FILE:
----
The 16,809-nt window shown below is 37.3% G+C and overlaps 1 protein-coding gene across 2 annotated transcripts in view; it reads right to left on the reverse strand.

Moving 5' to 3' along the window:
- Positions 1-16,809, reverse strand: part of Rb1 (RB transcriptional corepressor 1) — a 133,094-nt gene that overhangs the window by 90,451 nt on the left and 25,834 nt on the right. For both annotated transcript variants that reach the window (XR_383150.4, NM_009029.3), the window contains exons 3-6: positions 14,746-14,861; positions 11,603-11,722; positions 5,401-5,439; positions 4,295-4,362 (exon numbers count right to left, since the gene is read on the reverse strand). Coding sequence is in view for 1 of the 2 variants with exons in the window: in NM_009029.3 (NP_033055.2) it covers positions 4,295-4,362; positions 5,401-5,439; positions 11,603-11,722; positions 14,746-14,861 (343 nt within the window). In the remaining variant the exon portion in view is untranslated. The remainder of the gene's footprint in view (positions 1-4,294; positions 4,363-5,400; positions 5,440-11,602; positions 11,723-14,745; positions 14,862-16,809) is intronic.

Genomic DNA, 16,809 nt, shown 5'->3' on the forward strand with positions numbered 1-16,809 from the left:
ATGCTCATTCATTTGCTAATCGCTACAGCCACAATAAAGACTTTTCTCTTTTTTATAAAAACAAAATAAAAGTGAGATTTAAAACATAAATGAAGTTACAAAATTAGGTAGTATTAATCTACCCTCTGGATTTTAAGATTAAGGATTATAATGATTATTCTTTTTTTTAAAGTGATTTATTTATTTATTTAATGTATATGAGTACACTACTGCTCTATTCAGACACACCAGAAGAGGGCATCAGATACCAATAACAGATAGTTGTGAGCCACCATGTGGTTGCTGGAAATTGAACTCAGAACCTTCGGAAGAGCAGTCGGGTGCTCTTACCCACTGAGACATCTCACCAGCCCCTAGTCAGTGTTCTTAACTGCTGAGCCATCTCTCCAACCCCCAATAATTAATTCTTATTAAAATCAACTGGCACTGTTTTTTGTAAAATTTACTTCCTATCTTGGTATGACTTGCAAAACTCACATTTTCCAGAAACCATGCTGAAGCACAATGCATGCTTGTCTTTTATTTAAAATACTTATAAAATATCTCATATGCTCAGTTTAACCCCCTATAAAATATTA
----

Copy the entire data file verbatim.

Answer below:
The 16,809-nt window shown below is 37.3% G+C and overlaps 1 protein-coding gene across 2 annotated transcripts in view; it reads right to left on the reverse strand.

Moving 5' to 3' along the window:
- Positions 1-16,809, reverse strand: part of Rb1 (RB transcriptional corepressor 1) — a 133,094-nt gene that overhangs the window by 90,451 nt on the left and 25,834 nt on the right. For both annotated transcript variants that reach the window (XR_383150.4, NM_009029.3), the window contains exons 3-6: positions 14,746-14,861; positions 11,603-11,722; positions 5,401-5,439; positions 4,295-4,362 (exon numbers count right to left, since the gene is read on the reverse strand). Coding sequence is in view for 1 of the 2 variants with exons in the window: in NM_009029.3 (NP_033055.2) it covers positions 4,295-4,362; positions 5,401-5,439; positions 11,603-11,722; positions 14,746-14,861 (343 nt within the window). In the remaining variant the exon portion in view is untranslated. The remainder of the gene's footprint in view (positions 1-4,294; positions 4,363-5,400; positions 5,440-11,602; positions 11,723-14,745; positions 14,862-16,809) is intronic.

Genomic DNA, 16,809 nt, shown 5'->3' on the forward strand with positions numbered 1-16,809 from the left:
ATGCTCATTCATTTGCTAATCGCTACAGCCACAATAAAGACTTTTCTCTTTTTTATAAAAACAAAATAAAAGTGAGATTTAAAACATAAATGAAGTTACAAAATTAGGTAGTATTAATCTACCCTCTGGATTTTAAGATTAAGGATTATAATGATTATTCTTTTTTTTAAAGTGATTTATTTATTTATTTAATGTATATGAGTACACTACTGCTCTATTCAGACACACCAGAAGAGGGCATCAGATACCAATAACAGATAGTTGTGAGCCACCATGTGGTTGCTGGAAATTGAACTCAGAACCTTCGGAAGAGCAGTCGGGTGCTCTTACCCACTGAGACATCTCACCAGCCCCTAGTCAGTGTTCTTAACTGCTGAGCCATCTCTCCAACCCCCAATAATTAATTCTTATTAAAATCAACTGGCACTGTTTTTTGTAAAATTTACTTCCTATCTTGGTATGACTTGCAAAACTCACATTTTCCAGAAACCATGCTGAAGCACAATGCATGCTTGTCTTTTATTTAAAATACTTATAAAATATCTCATATGCTCAGTTTAACCCCCTATAAAATATTA